The Hiawatha Light Rail Line is being rebranded as the METRO Blue Line. The Blue Line is the first of the Twin Cities METRO system of rapid transit lines which include METRO Red Line Bus Rapid Transit on Cedar Ave. METRO Blue Line trains will now have three cars and will run every ten minutes throughout most of the day. Twelve new light-rail vehicles dedicated to the line will allow this increased service capacity. During the kickoff event Metro Transit staff handed out Blue line pens, new schedules and special commemorative fare cards.
Richard Sennott, Dml - Star Tribune
The light-rail line known since 2004 as Hiawatha will be the Blue Line as of Friday.
DAVID JOLES • Star Tribune file,
Hiawatha light-rail name to be phased out for Blue Line
- Article by: Tim Harlow
- Star Tribune
- May 17, 2013 - 3:24 PM
The name isn’t likely to leave riders’ lips any time soon, but starting Friday the light-rail line that runs from downtown Minneapolis to the Mall of America won’t be called the Hiawatha Line.
The line is being rebranded as the Blue Line, Metro Transit spokesman John Siqveland said.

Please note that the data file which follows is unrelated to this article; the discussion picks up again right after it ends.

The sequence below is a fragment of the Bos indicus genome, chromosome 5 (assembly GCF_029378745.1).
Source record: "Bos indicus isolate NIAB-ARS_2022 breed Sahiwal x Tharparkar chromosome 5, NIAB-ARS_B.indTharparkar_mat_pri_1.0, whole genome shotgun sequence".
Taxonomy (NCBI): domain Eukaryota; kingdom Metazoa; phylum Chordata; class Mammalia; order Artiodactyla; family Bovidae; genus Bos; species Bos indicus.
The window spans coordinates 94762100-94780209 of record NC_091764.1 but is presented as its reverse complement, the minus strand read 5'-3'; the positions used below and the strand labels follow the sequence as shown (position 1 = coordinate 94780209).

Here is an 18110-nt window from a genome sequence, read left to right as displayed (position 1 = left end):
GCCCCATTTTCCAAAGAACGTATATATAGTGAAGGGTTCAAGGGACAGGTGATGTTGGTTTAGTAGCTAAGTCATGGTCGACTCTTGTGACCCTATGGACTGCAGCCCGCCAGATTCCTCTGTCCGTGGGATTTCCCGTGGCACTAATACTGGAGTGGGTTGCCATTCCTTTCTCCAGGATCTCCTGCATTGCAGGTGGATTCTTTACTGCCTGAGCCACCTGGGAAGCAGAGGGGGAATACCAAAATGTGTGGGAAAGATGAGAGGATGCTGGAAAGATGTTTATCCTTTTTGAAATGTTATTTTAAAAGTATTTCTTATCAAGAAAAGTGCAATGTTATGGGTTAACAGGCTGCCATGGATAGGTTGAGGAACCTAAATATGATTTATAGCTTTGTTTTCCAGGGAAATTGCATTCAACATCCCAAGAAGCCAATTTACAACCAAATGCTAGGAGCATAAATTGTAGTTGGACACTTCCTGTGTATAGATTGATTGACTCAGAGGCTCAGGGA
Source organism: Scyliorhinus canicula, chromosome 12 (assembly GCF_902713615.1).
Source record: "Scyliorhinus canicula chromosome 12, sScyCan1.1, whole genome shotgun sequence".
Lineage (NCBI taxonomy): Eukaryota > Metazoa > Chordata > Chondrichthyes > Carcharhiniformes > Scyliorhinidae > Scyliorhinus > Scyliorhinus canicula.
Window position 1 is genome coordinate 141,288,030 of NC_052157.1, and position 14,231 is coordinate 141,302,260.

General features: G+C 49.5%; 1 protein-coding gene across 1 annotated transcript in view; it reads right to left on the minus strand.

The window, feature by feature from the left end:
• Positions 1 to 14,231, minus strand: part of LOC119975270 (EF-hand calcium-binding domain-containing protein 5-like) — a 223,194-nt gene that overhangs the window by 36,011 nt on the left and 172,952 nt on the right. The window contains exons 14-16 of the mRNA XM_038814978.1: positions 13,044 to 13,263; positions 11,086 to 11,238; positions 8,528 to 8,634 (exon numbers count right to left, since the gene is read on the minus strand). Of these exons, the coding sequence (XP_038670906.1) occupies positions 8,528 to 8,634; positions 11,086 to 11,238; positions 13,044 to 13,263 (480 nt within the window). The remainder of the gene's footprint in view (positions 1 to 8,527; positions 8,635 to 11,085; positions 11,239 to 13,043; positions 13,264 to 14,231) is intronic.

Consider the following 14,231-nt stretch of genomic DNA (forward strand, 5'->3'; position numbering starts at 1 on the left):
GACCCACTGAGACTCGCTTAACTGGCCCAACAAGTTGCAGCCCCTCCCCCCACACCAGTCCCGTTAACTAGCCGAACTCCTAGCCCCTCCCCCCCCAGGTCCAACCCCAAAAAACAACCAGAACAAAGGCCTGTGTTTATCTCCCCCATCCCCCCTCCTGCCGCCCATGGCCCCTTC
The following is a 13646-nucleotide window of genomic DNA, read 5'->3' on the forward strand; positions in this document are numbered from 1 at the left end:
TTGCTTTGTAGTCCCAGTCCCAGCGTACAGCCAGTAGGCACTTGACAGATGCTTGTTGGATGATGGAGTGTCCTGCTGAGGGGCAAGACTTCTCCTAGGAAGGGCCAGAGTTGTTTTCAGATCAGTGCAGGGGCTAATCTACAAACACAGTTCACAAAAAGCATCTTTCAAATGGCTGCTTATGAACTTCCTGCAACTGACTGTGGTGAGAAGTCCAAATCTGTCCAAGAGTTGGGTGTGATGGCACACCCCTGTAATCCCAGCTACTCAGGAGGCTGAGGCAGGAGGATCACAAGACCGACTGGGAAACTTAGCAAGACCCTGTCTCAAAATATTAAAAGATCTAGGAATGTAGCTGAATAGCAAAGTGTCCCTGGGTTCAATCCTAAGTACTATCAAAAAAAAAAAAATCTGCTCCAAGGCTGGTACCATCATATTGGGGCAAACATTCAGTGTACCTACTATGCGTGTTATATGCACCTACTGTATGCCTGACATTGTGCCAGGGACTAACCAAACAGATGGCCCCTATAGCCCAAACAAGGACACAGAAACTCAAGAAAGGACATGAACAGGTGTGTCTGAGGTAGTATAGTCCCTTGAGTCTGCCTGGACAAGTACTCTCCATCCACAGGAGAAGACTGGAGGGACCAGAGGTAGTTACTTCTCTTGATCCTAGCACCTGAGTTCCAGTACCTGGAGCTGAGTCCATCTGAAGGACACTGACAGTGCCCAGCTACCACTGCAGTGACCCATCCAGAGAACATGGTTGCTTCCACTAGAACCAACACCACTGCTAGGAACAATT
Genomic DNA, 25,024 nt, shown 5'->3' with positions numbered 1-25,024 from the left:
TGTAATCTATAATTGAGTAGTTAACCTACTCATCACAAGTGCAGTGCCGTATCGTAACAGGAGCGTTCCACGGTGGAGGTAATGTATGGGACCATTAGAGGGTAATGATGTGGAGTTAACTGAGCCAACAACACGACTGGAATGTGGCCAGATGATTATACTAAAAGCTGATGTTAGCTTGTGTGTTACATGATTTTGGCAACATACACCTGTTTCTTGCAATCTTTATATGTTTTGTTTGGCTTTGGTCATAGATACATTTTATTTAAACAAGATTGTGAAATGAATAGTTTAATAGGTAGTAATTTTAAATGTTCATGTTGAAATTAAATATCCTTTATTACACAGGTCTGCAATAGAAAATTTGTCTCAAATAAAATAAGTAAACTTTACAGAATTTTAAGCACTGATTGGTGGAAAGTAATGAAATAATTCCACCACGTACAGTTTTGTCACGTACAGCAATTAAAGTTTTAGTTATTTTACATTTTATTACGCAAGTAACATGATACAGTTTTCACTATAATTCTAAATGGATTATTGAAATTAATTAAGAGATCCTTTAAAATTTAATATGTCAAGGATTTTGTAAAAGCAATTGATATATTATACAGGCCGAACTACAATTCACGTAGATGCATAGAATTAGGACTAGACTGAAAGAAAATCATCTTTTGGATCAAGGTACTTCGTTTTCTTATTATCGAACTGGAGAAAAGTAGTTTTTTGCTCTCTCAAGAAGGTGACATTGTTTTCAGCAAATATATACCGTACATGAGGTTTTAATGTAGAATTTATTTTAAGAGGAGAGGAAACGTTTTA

As part of the change and to educate riders, transit agency officials held a launch party from 7:30 to 9 a.m. Friday at the 46th Street Station in south Minneapolis. Metro Transit unveiled new logos for the Blue Line, showed off new station graphics and passed out new schedules for riders. They also distributed special commemorative fare cards.
Over the past couple of weeks, destination signs with blue markers and the words “Blue Line” have been used to help riders become familiar with the new name. New rail cars recently added to the line also will be on display.
Getting riders familiar with the Blue Line name will be important because the new Green Line trains between Minneapolis and St. Paul will start running next year. In downtown Minneapolis, the two lines will share a track and station stops.
It also will help distinguish the train from the new Red Line Bus Rapid Transit line that is scheduled to begin June 22 along Cedar Avenue from Bloomington to Eagan, Apple Valley and Lakeville.
For the 31,000 daily users, the name change “will be hard,” Siqveland said, noting that the light-rail line has been known as the Hiawatha Line since its debut in 2004.
Even Metro Transit’s website won’t totally eliminate all references to Hiawatha. To ease the transition, a page describing Blue Line service will keep the word Hiawatha in parenthesis in the title.
Besides the name change, the Blue Line also will have longer trains. Metro Transit will now operate three-car trains, which will run about every 10 minutes throughout most of the day.
Last year, Metro Transit provided 10.5 million rides on the line, the highest number since rail service began nine years ago.
Tim Harlow • 612-673-7768
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